August 07, 2009
In today's economy, with financial meltdown news dominating the headlines, one may wonder: Is there any money available to complete a deal?
Of course there is. After all, institutions that are in the business of providing loans still needed to move money. That's their business.
There's not a hotter real estate issue today than the funding and collateralization of loans. Before we analyze from a legal perspective, we need to talk briefly about the business environment. After all, law is driven by business. Business doesn't drive law.
The current business environment is obviously very tough. Credit standards are now extremely high, and regulators are looking at every aspect of every lending institution very closely.
In other works, today is not the day to declare yourself a real estate developer if you've never developed anything. It's too difficult to borrow money even if you're an experienced developer. (Actually, today is not the day to start any kind of business where you have no experience.)
While banks are still lending money, the risks are more calculated. Banks are making sure the money is being loaned to the right person. Underwriting standards have become much more stringent.
When approving a loan, lenders are requiring that management not only have an established track record, but have additional equity in a project. The lender may also insist that a project boast different layers of funding, rather than all of the funds coming from one central source. Personal guarantees from the developers borrowing money are often required, as are letters of credit.
Temporarily gone are the fancy strategies of a few years ago. Second liens are pretty much gone. Banks are very tight on covenants now.
All of these documentations, guarantees and reporting procedures are in place so banks can know as early as possible of any potential problems. That way, the banks can get their rescue plan going and solve the problem as quickly as possible in the most cost effective manner.
The more convoluted real estate deals, such as health care - where the operator is of paramount importance - or niche properties, are even more conservative than the general kinds of real estate properties. Still, despite the turmoil in the market, commercial real estate is holding its own. Everyday, strop malls are apartment deals are getting done, especially if they're conservative. Other deals getting done are the everyday kind of real estate where loans become due, or someone wants to re-negotiate a higher interest rate or a change in ownership.
Developments of an environmental nature may also be a temporary casualty of today's conservative banking arena. We're seeing lenders being more cautious with projects with potential environmental problems. The last thing lenders want in today's credit environment is a project with environmental concerns. Any project that poses a potential problem is anathema to the lender.
Yes, green development is good, and green construction will continue to be at the forefront of real estate development. But developers work on a project based on financial incentives, and until we see more tax incentives for green development, we may see a slowdown on these properties. There may be a slowdown but not a halting; green projects are here to stay. Look to the next presidential administration to see how wide-ranging those green changes will be.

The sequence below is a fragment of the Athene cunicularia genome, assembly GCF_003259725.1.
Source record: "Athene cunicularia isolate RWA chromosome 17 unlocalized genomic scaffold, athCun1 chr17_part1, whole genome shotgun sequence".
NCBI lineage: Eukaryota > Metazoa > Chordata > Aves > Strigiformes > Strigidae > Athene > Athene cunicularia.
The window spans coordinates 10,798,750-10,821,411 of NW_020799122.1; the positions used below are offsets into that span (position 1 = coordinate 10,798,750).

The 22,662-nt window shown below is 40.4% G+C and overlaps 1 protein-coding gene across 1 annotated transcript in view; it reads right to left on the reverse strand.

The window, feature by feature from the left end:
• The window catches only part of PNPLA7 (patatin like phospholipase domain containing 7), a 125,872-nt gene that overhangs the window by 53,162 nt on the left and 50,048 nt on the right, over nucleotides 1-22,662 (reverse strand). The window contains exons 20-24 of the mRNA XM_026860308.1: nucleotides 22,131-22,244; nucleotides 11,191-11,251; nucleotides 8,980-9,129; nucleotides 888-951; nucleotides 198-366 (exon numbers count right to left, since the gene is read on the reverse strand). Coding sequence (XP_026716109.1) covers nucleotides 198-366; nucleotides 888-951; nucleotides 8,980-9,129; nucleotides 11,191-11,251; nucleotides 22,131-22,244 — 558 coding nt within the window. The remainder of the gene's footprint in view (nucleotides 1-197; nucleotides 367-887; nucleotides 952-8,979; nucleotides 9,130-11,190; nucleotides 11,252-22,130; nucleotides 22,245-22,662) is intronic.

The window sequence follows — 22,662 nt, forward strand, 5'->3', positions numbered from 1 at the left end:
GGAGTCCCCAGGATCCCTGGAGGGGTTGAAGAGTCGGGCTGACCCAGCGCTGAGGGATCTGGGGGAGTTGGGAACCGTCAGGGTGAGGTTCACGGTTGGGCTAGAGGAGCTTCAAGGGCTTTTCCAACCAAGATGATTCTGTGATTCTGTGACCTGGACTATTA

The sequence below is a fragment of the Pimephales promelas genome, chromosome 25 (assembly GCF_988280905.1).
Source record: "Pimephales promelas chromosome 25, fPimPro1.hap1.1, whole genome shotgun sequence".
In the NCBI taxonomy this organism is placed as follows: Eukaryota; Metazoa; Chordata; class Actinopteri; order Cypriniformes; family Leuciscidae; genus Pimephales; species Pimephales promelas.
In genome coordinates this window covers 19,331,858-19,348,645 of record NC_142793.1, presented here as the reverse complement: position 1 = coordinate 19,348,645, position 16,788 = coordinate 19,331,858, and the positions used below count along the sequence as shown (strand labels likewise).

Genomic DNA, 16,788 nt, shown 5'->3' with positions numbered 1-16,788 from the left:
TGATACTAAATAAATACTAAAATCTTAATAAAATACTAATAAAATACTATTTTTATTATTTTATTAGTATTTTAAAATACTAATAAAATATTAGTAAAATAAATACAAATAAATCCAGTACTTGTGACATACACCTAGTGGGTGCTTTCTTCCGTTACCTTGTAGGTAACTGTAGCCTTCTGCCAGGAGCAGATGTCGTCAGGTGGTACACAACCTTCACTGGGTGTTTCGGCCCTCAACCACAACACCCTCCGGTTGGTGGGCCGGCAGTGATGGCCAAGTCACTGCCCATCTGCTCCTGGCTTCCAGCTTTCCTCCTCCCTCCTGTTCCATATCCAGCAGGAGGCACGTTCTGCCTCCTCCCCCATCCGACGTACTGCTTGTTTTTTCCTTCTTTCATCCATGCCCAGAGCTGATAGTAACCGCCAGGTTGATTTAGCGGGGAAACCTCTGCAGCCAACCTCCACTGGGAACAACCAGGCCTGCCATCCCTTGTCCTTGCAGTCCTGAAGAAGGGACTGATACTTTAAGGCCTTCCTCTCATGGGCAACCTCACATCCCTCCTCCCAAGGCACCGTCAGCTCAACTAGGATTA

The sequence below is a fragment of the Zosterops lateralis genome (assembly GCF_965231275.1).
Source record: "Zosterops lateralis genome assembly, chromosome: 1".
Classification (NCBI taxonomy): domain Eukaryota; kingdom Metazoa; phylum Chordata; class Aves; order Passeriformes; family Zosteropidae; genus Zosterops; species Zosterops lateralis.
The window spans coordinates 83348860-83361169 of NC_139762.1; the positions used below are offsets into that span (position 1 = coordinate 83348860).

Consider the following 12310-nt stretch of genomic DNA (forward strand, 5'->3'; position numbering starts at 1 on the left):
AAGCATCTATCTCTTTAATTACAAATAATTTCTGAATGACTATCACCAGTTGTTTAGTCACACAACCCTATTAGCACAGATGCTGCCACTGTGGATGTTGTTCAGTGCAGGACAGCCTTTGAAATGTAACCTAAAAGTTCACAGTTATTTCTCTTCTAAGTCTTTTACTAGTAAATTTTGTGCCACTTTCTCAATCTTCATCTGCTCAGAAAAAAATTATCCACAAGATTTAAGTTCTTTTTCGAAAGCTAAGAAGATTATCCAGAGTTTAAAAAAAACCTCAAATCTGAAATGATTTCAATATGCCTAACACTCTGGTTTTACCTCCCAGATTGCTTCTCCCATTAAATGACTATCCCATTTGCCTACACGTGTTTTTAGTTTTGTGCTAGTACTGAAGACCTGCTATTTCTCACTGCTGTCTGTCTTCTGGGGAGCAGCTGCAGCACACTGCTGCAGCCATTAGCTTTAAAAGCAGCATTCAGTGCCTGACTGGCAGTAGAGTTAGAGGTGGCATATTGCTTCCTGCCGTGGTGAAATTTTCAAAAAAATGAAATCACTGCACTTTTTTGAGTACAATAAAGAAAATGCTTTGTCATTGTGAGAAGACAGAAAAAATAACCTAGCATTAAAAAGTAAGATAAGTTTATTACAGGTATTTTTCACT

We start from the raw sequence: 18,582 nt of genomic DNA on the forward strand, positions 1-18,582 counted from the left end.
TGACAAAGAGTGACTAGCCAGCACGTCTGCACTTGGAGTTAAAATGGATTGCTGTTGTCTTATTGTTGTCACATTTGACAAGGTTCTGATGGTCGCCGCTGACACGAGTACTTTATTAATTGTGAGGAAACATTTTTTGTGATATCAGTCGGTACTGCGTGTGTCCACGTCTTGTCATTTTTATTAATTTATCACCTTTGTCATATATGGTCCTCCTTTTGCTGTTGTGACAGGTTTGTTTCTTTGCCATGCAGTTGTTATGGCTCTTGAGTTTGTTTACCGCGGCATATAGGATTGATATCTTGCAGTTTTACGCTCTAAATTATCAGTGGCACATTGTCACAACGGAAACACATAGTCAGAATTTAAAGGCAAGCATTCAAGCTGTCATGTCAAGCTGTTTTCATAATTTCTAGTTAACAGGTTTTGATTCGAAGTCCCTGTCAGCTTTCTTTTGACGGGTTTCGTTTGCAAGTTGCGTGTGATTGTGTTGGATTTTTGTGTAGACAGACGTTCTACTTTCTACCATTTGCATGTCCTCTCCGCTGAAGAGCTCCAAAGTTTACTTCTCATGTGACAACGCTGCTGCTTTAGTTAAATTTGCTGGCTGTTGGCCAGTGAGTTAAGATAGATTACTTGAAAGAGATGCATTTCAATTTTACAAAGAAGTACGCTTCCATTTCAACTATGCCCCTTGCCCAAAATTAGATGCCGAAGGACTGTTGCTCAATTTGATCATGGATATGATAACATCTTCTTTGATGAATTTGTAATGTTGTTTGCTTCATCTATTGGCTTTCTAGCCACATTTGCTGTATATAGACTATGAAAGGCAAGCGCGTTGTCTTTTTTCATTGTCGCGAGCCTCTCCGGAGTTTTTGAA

The busy day of a real estate lawyer
With all of these red flags dotting every loan request, how is the real estate lawyer doing these days? While there aren't as many new deals to negotiate, the real estate legal community is keeping busy with drafting amendments, re-structuring and re-writing loans. The work-out people are as busy as the bankruptcy people.
We're witnessing a lot of tough negotiations on the leasing side. Because the troubled economy has spilled over into the retail sector, we're seeing tenants struggling with old lease terms, and not being able to pay current rents. The tenants business is down, so they're looking to save costs wherever they can. Because one of a company's biggest costs is real estate, we're seeing a tremendous amount of lease re-negotiations.
Transaction lawyers are staying active too. While they're not trailblazing new developments these days, they are heavily involved in re-working existing developments. Complicated legal issues are raised because with the tougher credit environment, lenders are looking at all the fine print - and accompanying documentation - much closer.
Fees remain reasonable competitive. When there's a good, strong project, all the banks want to be a part of it. Because there are only so many good projects these days, fees are still regularly competitive.
The securitization market has really dried up. Most developers now book their loans and keep their own loans on the books. It will be a long time before the securitization market comes back.
Until the money flows back and new construction loans get approved, there's enough restructuring work to keep the legal real estate industry active for some time to come.
Michael D. Weiss is a partner in the Chicago office of Barnes & Thornburg LLP and a member of the firm's Business Department. He focuses his practice on real estate and corporate transactions. He has represented real estate clients in development, leasing, acquisition and disposition, tax-free exchanges, financing and workout matters. He can be reached at [email protected]